Algernon Charles Swinburne



A.C. Swinburne is buried in the new parish church, Bonchurch, Isle of Wight, England. (Henry de Vere Stacpoole, the novelist, is also buried in this churchyard.)

Grave of Algernon Swinburne

Swinburne was the son of Admiral and Lady Jane Swinburne. He was born in London but spent much of his childhood on the Isle of Wight; it was here that he developed his love of the sea.

He was educated at Eton and at Balliol College, Oxford. Whilst at Oxford University he met D.G. Rossetti and became involved with the Pre-Raphaelite Brotherhood.

Swinburne's second collection Atalanta in Calydon (1865) brought him to public attention. However, the following year he published  Poems and Ballads which elicited widespread condemnation - particularly from Robert Buchanan who saw it as immoral. It was Buchanan who coined the phrase the 'Fleshly School of Poetry' to describe, what he saw as, the depraved quality of both Rossetti's and Swinburne's work.

Swinburne was a radical character who incensed many of his fellow Victorians. He was an alcoholic, was prone to fits of nervous excitement, had an interest in sado-masochism and was also an atheist.

In 1879 he moved in with his friend Theodore Watts-Dunton to Number 11 Putney Hill, London. Watts-Dunton cared for Swinburne and acted as a moderating influence upon him.

Portrait of Swinburne
(Painted by D.G. Rossetti)

Along with fellow poet Henry Austin Dobson, Swinburne was a skilful exponent of French verse forms such as the sestina and the ballade. Swinburne is particularly remembered for inventing a variation on the rondeau called a roundel. He was also skilled at obscure poetic meters such as sapphics and hendecasyllables.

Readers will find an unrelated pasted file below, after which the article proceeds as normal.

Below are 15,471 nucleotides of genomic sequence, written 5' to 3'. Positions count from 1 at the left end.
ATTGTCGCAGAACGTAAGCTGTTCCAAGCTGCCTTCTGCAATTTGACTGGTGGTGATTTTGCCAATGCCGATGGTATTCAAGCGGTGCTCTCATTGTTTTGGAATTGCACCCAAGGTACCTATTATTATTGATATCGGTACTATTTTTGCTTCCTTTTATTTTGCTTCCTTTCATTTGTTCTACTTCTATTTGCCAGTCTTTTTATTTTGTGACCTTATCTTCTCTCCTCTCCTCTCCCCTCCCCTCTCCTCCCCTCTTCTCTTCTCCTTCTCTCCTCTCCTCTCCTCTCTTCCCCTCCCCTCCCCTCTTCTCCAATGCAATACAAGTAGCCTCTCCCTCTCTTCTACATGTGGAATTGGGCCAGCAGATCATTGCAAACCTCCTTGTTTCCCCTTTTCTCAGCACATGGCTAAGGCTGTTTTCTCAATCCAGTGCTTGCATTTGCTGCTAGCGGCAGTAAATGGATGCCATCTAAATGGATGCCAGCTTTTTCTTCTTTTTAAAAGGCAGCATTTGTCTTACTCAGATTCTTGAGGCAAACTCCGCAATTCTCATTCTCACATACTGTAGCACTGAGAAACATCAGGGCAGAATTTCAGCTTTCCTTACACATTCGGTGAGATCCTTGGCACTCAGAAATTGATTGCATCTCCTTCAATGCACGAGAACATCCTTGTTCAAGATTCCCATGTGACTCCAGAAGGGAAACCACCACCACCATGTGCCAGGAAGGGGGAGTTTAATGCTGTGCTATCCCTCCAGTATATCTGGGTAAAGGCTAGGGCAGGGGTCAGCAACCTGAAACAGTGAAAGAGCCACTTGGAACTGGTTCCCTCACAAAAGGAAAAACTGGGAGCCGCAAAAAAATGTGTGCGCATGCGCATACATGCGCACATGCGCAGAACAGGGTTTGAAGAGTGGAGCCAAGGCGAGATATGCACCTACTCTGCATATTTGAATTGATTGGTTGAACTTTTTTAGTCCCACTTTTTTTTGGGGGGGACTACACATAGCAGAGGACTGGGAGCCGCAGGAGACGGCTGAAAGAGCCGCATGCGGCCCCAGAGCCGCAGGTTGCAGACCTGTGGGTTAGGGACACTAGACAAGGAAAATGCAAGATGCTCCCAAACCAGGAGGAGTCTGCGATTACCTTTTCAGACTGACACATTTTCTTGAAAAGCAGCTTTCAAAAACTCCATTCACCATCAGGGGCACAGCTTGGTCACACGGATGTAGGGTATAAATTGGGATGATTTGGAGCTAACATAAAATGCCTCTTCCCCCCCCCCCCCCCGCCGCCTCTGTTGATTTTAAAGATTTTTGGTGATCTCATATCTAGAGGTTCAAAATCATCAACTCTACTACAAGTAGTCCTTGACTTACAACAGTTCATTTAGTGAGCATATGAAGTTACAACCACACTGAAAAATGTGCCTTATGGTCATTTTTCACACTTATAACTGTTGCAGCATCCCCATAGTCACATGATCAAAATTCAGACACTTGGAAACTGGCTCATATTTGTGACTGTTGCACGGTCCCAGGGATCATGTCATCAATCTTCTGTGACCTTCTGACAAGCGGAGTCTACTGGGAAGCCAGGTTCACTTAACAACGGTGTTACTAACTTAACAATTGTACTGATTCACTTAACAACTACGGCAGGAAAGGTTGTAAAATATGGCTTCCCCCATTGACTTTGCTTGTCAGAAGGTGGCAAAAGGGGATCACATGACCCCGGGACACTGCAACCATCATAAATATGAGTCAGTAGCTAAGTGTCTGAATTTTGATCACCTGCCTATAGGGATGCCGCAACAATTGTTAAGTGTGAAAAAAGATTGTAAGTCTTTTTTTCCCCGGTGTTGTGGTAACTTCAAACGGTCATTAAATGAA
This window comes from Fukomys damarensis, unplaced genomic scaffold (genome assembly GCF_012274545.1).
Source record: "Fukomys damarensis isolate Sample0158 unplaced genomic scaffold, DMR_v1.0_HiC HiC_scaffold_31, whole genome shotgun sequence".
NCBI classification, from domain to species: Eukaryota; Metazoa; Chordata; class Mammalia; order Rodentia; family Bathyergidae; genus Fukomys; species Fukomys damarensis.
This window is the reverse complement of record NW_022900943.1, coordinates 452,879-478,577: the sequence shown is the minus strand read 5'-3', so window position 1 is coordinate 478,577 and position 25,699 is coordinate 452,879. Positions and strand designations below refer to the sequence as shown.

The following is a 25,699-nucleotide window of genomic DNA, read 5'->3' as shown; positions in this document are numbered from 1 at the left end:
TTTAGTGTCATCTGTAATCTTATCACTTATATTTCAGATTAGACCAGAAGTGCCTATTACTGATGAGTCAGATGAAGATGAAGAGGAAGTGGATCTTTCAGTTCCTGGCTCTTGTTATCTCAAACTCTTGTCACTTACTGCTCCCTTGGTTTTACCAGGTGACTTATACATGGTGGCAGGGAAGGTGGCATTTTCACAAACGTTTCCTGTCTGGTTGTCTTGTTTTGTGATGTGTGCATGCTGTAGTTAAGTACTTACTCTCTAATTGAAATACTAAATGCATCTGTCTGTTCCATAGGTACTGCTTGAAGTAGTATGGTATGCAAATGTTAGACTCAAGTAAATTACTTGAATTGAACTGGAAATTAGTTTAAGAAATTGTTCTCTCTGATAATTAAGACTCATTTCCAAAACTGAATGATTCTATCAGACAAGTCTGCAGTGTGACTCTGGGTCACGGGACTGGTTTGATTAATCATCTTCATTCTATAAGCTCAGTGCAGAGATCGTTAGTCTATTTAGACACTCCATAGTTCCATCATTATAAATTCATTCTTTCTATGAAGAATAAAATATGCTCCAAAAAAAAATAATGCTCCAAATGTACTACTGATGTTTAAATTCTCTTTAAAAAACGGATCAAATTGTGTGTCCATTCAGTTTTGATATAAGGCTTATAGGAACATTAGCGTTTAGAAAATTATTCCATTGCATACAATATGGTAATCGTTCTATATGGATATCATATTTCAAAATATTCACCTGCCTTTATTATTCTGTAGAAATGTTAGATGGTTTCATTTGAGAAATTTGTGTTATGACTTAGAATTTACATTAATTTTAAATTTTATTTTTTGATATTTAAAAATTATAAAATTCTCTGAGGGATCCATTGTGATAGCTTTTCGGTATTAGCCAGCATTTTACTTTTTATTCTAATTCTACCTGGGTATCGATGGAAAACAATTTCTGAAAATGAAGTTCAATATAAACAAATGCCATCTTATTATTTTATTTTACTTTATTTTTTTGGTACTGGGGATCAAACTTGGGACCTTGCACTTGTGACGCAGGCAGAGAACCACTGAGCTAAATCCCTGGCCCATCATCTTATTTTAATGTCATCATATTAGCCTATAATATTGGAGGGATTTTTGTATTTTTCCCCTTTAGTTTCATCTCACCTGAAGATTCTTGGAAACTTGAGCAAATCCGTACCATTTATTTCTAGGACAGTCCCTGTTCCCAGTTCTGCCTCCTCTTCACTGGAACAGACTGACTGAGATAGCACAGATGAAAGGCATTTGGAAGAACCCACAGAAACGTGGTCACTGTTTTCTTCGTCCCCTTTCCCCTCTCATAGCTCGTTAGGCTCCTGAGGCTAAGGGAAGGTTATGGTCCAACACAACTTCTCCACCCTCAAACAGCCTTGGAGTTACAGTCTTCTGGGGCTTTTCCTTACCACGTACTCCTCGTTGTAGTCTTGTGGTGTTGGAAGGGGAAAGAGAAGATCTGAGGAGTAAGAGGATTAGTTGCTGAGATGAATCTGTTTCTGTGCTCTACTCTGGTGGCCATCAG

However, Swinburne was frequently criticised for his concentration on musicality at the expense of sense. (Similar complaints were later levelled at Dylan Thomas. ) Browning famously referred to his work as being: 'a fuzz of words'.

In 1910 Thomas Hardy wrote: A Singer Asleep whilst sitting next to Swinburne's grave. Hardy was undoubtedly influenced by Swinburne's atheism.

Swinburne's funeral at Bonchurch was also controversial. He left instructions that there was to be no Christian ceremony but, in the end, Watts-Dunton relented and some of the normal prayers were read out.

From too much hope of living,
   From hope and fear set free,
We thank with brief thanksgiving
   Whatever gods may be
That no life lives for ever;
That dead men rise up never;
That even the weariest river
   Winds somewhere safe to sea.

From The Garden of Proserpine (see complete poem)

Read more poetry by Swinburne






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